The concept is powerful yet sometimes overlooked by leaders. We cannot go full force all the time and if we do, we’ll surely wind up burning out or not being fully committed to those particular actions and initiatives (the lead measures) that help us achieve our Wildly Important Goals.
In The Power of Full Engagement, an influential book about leadership by best-selling authors Jim Loehr and Tony Schwartz, the mindful duo had this to say about sprinters vs. long-distance runners:
“Think for a moment about the look of many long-distance runners: gaunt, sallow, slightly sunken and emotionally flat. Now visualize a sprinter … Sprinters typically look powerful, bursting with energy and eager to push themselves to their limits. The explanation is simple. No matter how intense the demand they face, the finish line is clearly visible 100 or 200 meters down the track. We, too, must learn to live our lives as a series of sprints—fully engaging for a period of time and then fully disengaging and seeking renewal before jumping back into the fray to face whatever challenges confront us.”
After the race, we must recharge. In fact, the concept was built into our Sales Convention this year. At one end of our Vendor and Exhibitor Showcase we placed a RECHARGE Lounge where attendees could enjoy massage chairs, take in the calming aromas of essential oils and simply relax before jumping back into the networking, learning and fun of our event.
Outside of conferences and meetings, this is a practice you can—and should—implement into your daily routine. When you’re working, set your phone or computer alarm to go off every hour during the day—that’s eight one-minute check-ins—and use the time to pause, reflect, recharge, recalibrate and refocus. (For the real estate agent on the go, you can do this while sitting in your car between appointments.)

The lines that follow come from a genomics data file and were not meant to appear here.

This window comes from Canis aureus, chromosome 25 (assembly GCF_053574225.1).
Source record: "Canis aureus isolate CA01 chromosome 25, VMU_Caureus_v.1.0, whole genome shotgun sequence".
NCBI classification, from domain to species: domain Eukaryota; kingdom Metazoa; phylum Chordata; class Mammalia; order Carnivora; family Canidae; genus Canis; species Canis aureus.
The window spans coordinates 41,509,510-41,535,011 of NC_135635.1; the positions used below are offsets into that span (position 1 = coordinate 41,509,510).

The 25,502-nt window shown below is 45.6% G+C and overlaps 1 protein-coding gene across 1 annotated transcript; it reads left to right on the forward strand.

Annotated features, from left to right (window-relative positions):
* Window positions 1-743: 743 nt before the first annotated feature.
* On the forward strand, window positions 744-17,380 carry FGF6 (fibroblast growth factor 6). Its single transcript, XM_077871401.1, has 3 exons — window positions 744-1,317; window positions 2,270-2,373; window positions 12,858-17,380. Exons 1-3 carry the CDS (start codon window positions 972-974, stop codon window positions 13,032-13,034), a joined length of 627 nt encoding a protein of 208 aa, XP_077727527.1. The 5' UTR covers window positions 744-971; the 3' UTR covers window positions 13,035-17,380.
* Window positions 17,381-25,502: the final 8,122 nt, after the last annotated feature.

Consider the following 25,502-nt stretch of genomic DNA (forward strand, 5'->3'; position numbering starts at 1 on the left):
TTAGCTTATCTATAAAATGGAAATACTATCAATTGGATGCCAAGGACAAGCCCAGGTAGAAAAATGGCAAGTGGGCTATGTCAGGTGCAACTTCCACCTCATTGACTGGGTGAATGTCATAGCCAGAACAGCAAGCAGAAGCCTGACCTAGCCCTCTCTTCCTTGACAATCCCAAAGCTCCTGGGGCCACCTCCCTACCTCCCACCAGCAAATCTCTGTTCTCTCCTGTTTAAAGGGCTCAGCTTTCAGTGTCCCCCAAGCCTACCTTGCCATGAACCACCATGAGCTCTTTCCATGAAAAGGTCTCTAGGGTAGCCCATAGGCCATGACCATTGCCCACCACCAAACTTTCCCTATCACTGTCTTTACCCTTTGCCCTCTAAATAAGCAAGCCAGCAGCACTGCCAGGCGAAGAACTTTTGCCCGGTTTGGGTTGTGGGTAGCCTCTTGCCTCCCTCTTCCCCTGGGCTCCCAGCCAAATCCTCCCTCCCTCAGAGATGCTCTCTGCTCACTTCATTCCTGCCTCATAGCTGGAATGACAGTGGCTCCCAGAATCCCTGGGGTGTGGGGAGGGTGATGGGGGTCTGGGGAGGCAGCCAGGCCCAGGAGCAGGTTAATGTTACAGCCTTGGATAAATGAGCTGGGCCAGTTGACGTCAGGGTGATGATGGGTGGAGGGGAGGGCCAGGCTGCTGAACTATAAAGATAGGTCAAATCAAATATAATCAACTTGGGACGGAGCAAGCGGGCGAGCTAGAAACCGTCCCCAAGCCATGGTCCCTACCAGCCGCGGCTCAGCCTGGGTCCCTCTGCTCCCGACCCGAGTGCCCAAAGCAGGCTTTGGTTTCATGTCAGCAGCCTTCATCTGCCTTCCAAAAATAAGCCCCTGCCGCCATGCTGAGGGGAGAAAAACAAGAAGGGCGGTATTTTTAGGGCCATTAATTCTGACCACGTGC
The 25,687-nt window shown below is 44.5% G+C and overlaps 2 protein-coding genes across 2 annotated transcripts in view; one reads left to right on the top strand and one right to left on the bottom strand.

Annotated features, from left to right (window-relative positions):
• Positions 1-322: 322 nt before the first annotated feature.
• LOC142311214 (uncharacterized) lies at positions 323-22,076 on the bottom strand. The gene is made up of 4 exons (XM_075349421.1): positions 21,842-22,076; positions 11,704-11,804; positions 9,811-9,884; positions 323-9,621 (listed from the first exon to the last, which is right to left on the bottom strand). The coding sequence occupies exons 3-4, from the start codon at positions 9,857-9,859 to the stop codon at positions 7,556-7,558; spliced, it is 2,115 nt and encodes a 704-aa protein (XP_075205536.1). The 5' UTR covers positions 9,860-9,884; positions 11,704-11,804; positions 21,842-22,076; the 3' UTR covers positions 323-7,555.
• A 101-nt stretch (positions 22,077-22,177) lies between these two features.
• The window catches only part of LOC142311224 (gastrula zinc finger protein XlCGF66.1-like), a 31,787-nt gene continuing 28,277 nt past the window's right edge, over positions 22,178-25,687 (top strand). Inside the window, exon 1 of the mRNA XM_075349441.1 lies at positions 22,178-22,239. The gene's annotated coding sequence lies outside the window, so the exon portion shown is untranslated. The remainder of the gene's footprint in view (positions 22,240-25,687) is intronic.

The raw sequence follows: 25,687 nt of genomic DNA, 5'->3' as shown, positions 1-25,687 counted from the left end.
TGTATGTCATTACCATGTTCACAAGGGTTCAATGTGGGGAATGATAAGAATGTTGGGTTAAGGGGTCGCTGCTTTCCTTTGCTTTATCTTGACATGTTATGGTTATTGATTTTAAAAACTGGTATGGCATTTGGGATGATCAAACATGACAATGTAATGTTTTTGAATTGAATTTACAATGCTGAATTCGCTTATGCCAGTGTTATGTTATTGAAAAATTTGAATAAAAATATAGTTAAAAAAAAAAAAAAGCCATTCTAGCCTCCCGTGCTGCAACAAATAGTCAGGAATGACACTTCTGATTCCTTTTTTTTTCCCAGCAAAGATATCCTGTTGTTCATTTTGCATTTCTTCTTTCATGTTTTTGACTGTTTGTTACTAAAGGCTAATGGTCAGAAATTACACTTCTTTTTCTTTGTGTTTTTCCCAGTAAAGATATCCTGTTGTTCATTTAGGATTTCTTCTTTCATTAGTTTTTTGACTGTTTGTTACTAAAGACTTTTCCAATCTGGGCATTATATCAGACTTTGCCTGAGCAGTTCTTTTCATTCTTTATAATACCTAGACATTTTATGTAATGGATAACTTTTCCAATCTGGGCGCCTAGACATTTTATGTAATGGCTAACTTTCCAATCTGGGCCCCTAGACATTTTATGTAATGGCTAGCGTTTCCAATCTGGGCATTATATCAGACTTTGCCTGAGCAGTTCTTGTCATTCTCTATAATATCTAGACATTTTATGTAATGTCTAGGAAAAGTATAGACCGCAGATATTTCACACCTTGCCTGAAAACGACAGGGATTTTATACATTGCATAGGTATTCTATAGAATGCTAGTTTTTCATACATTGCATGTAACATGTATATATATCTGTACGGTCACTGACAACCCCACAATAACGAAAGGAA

To be a leader who is always fully engaged and charged up for your sprint, you must regularly disengage and recharge to prepare for the next race. Make time for those regular breaks during your day and once your work is through, find balance by shutting off your phone, closing your computer and doing something that relaxes you.
For me, recharging means listening to a book. I was recently asked by a reporter from The Wall Street Journal how I’ve been able to sustain so much energy and passion throughout my career and I told her it’s partly because I’m fired up by learning something new. (Another important part of the equation is my hard-working team. I told her I love what I do largely because of who I get to do it with.) Re-educating myself is relaxing and recharging because it combats the complacency of the everyday and fills my mind with new perspectives on ways I can help others achieve their goals. Learning, for me, is the best way I can recharge because it recalibrates my brain with insightful information.
So, what’s the message? However or whatever “recharge” means to you—listening to your favorite music, reading a good book, taking a leisurely walk around your neighborhood—make it a priority in your schedule. When you do recharge, by the time your next “sprint” comes around, you’ll be fully and completely ready to give it your all and win.